We are so proud to announce that Kate, our wonderful Chef from our Chalfont St Peter Nursery has been shortlisted as a finalist for the NMT Nursery Chef 2019
Kate was secretly nominated by her team for her calm approach, cooking delicious healthy meals for 60 to 70 children per day, managing a huge range of dietary needs and allergies. In addition Kate plans and delivers weekly cooking classes for the children, which she adapts the to ensure even those with allergies can participate fully.
Since joining Hungry Caterpillars Chef team Kate has also been part of the ‘menu planning and development group’, working with senior management to ensure our seasonal menus across the company work not only on paper but on a day to day basis in the nursery.
The next step for Kate is the Chef Judging day which is on the 9th October. It will be a bit like master chef with a timed cook off and tasting by the judges. A bit nerve wracking but knowing Kate she will take it all in her stride. I’m sure you will join me in wishing Kate the best of luck.
About the NMT Awards
NMT Nursery Awards 2019 is an annual event organised by Nursery Management Today, the leading business publication in the nursery sector and sponsored by key companies providing services in the sector. The Awards are designed to reward excellence in childcare and celebrate the very best people in the Nursery Sector. There were 18 categories to enter overall and there were four or five finalists in each category. All finalists will meet with three independent judges for each category on 18th October at the Awards’ Judging Day at the Hilton London Metropole. For more information and all categories, please visit http://nmt-magazine.co.uk/nursery-awards/awards/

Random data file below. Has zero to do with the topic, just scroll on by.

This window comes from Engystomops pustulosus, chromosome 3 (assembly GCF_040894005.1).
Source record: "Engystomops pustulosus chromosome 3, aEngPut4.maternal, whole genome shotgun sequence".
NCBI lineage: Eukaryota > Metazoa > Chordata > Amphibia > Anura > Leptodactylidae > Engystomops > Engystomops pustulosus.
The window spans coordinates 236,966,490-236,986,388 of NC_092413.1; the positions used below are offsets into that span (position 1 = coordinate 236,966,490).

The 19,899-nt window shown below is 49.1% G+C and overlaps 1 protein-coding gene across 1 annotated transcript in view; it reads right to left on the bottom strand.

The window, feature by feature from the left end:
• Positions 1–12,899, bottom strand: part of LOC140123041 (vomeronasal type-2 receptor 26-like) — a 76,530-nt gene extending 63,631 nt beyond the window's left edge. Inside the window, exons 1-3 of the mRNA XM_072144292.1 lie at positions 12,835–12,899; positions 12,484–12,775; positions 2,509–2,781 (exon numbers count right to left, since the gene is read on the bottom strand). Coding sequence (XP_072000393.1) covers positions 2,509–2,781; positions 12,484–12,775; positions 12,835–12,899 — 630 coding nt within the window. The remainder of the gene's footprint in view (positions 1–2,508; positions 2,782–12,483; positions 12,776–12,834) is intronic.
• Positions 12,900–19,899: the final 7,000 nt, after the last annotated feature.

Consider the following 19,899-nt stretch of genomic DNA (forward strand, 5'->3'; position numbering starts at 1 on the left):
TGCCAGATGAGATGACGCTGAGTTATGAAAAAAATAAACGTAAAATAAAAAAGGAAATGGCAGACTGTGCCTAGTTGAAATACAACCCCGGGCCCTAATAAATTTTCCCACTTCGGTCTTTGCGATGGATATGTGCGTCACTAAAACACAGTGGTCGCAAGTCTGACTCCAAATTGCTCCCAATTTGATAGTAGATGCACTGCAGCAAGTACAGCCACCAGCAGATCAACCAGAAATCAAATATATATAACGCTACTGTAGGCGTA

Winners of the NMT Nursery Awards 2019 will be presented with their trophies at the high profile Gala Night held on Saturday 30th November 2019 at the London Hilton Metropole, attended by over 500 guests
Hungry Caterpillars Director, Olivia Foley has recently had an article published in the training section of the NMT magazine. This is what she had to say about some of the recent training opportunities Hungry Caterpillars is able to offer it’s staff;
At Hungry Caterpillars, we have always had a strong commitment to training and developing our team. For the past 20 years, we have delivered five whole company, in-house training days each year, and we have seen the impact of these on upskilling staff and outcomes for children. On top of that, there is a wealth of additional training and development opportunities such as forest school, an online training portal, professional conferences and networks as well as access to external training.
Taking it further
But, for some time, we have felt we needed to offer more in terms of in-house leadership training. A moment that stands out for me was getting an email from one of our soon-to-qualify apprentices telling me how much she loved working for Hungry Caterpillars, thanking me for the opportunities to train and develop and underlining how she would love to continue to grow and develop within the company. Around the same time, I also had two team members apply for progression roles that had become vacant. Unfortunately, neither was quite ready, but I was, again, touched by their ambition, passion and clarity about their aspirations. We have always had a firm commitment to internal promotion and development, but nothing formal in house to prepare them for leadership roles. I made a promise to myself there and then that we would provide support for our team to become our future leaders and managers.
The planning stage